First year of college is both an exciting and hectic time. There may seem to be an endless list of things to get done. New students and their parents have a tendency to focus on tasks such as furnishing a dorm room, buying schools supplies and safety on campus. These are all important of course. However, there is one small yet major detail that sometimes gets overlooked. That one thing that seems to take a back seat is the selection of first year college courses. Here is a list of a few things to keep in mind when choosing classes for freshman year.
1) Think about your interests
There is no rush to declare a major. Freshman are not expected to know or declare a major however, having one in mind can put you ahead of the game or give you some direction. You may be able to get a prerequisite for a particular major completed if you feel that you have an idea what that major will be. You can also take a class that seems to be of interest to you to find out what it’s about. If you like it then great! If not, then you have ruled out a field of study that you will not choose to pursue.
2) Talk to Advisor
Your college advisor is one of the best sources to utilize before choosing your classes. If something seems unclear to you they will be able to answer any questions that you may have or point you in the right direction. College advisors will also inform you of the university requirements and deadlines.
3) Browse the catalog
Browsing the course catalog will give you a full view of all the classes your college has to offer. You may come across classes that are interest to you and worth trying out. You can also see what time particular courses are offered and get an idea of how you want to schedule your classes.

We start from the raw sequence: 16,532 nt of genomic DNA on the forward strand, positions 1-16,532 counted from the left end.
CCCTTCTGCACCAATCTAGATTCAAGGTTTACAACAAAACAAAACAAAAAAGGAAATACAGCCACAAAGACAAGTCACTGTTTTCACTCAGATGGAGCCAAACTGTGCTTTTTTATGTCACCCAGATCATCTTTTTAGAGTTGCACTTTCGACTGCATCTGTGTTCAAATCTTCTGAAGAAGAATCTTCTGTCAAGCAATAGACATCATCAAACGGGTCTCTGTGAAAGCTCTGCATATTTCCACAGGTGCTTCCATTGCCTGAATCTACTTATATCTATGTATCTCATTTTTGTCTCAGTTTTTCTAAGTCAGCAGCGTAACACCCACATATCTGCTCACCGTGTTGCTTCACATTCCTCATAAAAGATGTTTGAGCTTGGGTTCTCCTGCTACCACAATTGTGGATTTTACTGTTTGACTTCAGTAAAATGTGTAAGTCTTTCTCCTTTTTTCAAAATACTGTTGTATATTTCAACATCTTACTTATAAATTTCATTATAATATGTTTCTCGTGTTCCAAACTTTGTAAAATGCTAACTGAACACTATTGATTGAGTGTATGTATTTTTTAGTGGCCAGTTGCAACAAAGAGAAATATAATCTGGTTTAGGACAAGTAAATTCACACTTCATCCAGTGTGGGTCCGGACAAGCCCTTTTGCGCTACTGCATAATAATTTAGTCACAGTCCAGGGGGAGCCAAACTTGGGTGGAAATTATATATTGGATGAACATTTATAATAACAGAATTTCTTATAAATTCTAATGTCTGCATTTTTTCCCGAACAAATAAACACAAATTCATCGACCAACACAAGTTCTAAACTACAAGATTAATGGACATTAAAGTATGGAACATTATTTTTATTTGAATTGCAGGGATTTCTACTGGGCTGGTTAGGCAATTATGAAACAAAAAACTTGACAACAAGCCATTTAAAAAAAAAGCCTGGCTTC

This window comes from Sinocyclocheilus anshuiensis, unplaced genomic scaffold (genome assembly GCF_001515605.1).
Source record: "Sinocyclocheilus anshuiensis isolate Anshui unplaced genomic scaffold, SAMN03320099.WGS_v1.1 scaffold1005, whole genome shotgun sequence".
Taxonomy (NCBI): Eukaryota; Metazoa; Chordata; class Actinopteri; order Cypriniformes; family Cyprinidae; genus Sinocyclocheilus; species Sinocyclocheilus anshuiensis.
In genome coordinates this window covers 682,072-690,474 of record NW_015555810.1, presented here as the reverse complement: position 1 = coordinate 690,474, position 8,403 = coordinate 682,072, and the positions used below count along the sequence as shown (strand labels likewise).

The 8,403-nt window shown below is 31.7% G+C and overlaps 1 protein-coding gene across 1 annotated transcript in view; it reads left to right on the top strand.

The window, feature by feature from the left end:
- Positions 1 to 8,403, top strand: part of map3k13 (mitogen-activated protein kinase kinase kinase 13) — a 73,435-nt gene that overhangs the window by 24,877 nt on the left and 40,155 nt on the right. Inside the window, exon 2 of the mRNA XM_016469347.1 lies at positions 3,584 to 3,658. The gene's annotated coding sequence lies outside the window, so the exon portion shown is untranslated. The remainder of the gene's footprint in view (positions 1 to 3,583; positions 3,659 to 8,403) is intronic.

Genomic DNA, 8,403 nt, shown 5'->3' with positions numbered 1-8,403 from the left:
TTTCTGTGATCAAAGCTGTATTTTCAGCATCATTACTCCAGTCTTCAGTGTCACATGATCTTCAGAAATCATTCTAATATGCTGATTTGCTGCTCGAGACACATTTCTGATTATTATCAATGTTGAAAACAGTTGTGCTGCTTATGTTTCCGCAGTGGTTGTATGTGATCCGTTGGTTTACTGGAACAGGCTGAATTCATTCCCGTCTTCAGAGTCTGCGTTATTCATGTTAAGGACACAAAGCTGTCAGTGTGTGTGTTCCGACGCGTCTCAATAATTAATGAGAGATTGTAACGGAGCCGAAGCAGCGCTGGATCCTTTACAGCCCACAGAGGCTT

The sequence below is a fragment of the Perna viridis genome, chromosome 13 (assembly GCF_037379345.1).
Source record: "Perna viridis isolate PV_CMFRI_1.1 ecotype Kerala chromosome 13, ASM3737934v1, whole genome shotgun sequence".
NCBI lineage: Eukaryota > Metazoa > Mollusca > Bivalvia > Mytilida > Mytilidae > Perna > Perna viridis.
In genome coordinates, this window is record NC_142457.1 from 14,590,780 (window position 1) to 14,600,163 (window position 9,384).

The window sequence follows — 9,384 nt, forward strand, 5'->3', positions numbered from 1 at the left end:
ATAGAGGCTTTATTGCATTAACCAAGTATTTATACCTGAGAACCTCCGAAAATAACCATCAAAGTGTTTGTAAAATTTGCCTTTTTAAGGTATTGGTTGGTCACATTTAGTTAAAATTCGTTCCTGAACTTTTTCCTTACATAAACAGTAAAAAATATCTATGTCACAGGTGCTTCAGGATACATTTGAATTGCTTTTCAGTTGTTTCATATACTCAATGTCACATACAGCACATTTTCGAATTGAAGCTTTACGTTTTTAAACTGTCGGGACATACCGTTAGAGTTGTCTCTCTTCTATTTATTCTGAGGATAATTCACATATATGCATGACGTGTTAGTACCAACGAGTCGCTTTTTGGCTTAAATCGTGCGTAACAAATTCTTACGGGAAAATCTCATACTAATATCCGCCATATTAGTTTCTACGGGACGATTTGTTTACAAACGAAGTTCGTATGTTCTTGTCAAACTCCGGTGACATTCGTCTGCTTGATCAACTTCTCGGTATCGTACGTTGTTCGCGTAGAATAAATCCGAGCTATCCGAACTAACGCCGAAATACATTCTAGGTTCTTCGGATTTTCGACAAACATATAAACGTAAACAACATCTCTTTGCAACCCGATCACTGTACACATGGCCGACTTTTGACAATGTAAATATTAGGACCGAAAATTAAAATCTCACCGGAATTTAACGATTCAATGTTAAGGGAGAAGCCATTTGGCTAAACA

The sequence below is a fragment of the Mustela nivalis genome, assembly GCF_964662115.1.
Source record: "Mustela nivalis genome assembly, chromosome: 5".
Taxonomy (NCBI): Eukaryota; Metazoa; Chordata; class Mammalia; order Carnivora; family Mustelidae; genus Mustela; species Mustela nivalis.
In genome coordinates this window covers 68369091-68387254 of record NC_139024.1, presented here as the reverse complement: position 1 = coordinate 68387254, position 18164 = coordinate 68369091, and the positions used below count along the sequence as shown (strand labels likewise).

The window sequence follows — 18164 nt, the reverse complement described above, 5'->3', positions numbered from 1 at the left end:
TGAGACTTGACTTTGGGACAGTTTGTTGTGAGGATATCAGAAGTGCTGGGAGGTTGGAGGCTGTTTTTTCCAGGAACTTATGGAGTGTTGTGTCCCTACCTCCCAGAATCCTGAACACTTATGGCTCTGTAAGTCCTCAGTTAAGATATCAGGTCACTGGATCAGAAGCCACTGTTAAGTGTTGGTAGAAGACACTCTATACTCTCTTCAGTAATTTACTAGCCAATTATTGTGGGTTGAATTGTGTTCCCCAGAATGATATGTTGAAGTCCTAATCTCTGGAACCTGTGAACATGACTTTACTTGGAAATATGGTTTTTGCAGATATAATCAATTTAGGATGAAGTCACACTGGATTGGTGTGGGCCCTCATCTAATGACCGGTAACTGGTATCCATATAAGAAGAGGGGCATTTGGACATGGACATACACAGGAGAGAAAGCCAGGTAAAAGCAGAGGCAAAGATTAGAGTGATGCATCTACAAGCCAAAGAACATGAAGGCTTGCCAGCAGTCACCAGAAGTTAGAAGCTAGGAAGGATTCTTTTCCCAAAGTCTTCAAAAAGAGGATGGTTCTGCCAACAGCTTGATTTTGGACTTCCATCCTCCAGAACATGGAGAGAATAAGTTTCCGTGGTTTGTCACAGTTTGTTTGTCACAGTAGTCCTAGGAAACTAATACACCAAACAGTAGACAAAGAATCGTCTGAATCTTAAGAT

4) Balance your schedule
Balancing your school schedule is key to your success as a student. You will need to take into consideration what you feel works best for you. Do you prefer morning or evening classes? Do you want to have class each day or have certain days off? This is absolutely necessary if you plan to work. You will need to choose classes that coordinate with your work schedule and allow time for studying.
5) Keep Requirements in mind
When choosing classes it is a great idea to look for courses that are of interest to you. But one thing you need to keep in mind is whether or not the class will fulfill university requirements. If it does not then this could cost you extra money in the long run. By taking courses that do not count towards university requirements or your major it will likely lengthen your time at college.
6) Choose alternate classes
It’s nice to sit down and decide which classes you want to take and the times that are most desirable for you. But the reality is that it does not usually work out that easy. Classes are often full and you need to figure out what class you will take in its place. Having a list of alternate classes will save you from the stress of choosing an alternate class last minute.
7) Have a financial plan
8) Student loans, financial aid and saving money are all very common ways to pay for college expenses. Unfortunately, there are times when these funds for one reason or another are not readily available. A good way to plan for unexpected expenses is to keep an emergency credit card. Having a credit card for unexpected expenses can help you avoid financial emergencies that may arise. Your emergency credit card can pay for books, class fees and so much more. There are some expenses that you can not afford to put off for later and having a credit will ensure that you will not have to.